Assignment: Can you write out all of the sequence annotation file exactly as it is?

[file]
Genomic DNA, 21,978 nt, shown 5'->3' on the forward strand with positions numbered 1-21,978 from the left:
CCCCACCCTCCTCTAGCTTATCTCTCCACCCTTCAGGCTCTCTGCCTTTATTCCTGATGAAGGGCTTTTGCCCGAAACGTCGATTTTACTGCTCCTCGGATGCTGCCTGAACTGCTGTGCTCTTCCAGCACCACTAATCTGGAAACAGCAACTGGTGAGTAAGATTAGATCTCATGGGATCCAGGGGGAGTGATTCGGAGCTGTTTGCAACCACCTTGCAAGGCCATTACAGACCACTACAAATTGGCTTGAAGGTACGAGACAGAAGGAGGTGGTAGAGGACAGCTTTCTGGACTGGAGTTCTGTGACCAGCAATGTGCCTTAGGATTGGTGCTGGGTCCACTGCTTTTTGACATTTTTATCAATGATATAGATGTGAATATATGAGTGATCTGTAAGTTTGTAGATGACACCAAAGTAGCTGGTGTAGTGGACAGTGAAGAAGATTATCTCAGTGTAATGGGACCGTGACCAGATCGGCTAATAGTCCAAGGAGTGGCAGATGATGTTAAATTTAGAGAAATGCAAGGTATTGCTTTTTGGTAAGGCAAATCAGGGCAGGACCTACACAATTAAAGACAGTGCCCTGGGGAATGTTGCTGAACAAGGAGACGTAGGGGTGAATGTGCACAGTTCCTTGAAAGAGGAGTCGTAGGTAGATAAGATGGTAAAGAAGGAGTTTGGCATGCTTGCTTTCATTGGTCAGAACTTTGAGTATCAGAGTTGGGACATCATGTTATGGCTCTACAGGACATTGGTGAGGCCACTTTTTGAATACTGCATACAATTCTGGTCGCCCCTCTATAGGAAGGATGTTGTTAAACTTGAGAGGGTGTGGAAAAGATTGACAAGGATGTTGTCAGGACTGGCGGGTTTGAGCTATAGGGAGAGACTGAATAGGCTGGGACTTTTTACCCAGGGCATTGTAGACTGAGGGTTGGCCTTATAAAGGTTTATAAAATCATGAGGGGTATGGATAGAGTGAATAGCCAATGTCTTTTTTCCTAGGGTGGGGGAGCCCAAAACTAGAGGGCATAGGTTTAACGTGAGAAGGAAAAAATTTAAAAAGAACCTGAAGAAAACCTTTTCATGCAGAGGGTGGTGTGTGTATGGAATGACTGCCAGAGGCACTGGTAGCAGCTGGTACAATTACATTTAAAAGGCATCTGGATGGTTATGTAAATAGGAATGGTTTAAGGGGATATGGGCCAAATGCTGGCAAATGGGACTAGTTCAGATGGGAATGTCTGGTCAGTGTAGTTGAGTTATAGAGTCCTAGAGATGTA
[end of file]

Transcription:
Genomic DNA, 21,978 nt, shown 5'->3' on the forward strand with positions numbered 1-21,978 from the left:
CCCCACCCTCCTCTAGCTTATCTCTCCACCCTTCAGGCTCTCTGCCTTTATTCCTGATGAAGGGCTTTTGCCCGAAACGTCGATTTTACTGCTCCTCGGATGCTGCCTGAACTGCTGTGCTCTTCCAGCACCACTAATCTGGAAACAGCAACTGGTGAGTAAGATTAGATCTCATGGGATCCAGGGGGAGTGATTCGGAGCTGTTTGCAACCACCTTGCAAGGCCATTACAGACCACTACAAATTGGCTTGAAGGTACGAGACAGAAGGAGGTGGTAGAGGACAGCTTTCTGGACTGGAGTTCTGTGACCAGCAATGTGCCTTAGGATTGGTGCTGGGTCCACTGCTTTTTGACATTTTTATCAATGATATAGATGTGAATATATGAGTGATCTGTAAGTTTGTAGATGACACCAAAGTAGCTGGTGTAGTGGACAGTGAAGAAGATTATCTCAGTGTAATGGGACCGTGACCAGATCGGCTAATAGTCCAAGGAGTGGCAGATGATGTTAAATTTAGAGAAATGCAAGGTATTGCTTTTTGGTAAGGCAAATCAGGGCAGGACCTACACAATTAAAGACAGTGCCCTGGGGAATGTTGCTGAACAAGGAGACGTAGGGGTGAATGTGCACAGTTCCTTGAAAGAGGAGTCGTAGGTAGATAAGATGGTAAAGAAGGAGTTTGGCATGCTTGCTTTCATTGGTCAGAACTTTGAGTATCAGAGTTGGGACATCATGTTATGGCTCTACAGGACATTGGTGAGGCCACTTTTTGAATACTGCATACAATTCTGGTCGCCCCTCTATAGGAAGGATGTTGTTAAACTTGAGAGGGTGTGGAAAAGATTGACAAGGATGTTGTCAGGACTGGCGGGTTTGAGCTATAGGGAGAGACTGAATAGGCTGGGACTTTTTACCCAGGGCATTGTAGACTGAGGGTTGGCCTTATAAAGGTTTATAAAATCATGAGGGGTATGGATAGAGTGAATAGCCAATGTCTTTTTTCCTAGGGTGGGGGAGCCCAAAACTAGAGGGCATAGGTTTAACGTGAGAAGGAAAAAATTTAAAAAGAACCTGAAGAAAACCTTTTCATGCAGAGGGTGGTGTGTGTATGGAATGACTGCCAGAGGCACTGGTAGCAGCTGGTACAATTACATTTAAAAGGCATCTGGATGGTTATGTAAATAGGAATGGTTTAAGGGGATATGGGCCAAATGCTGGCAAATGGGACTAGTTCAGATGGGAATGTCTGGTCAGTGTAGTTGAGTTATAGAGTCCTAGAGATGTA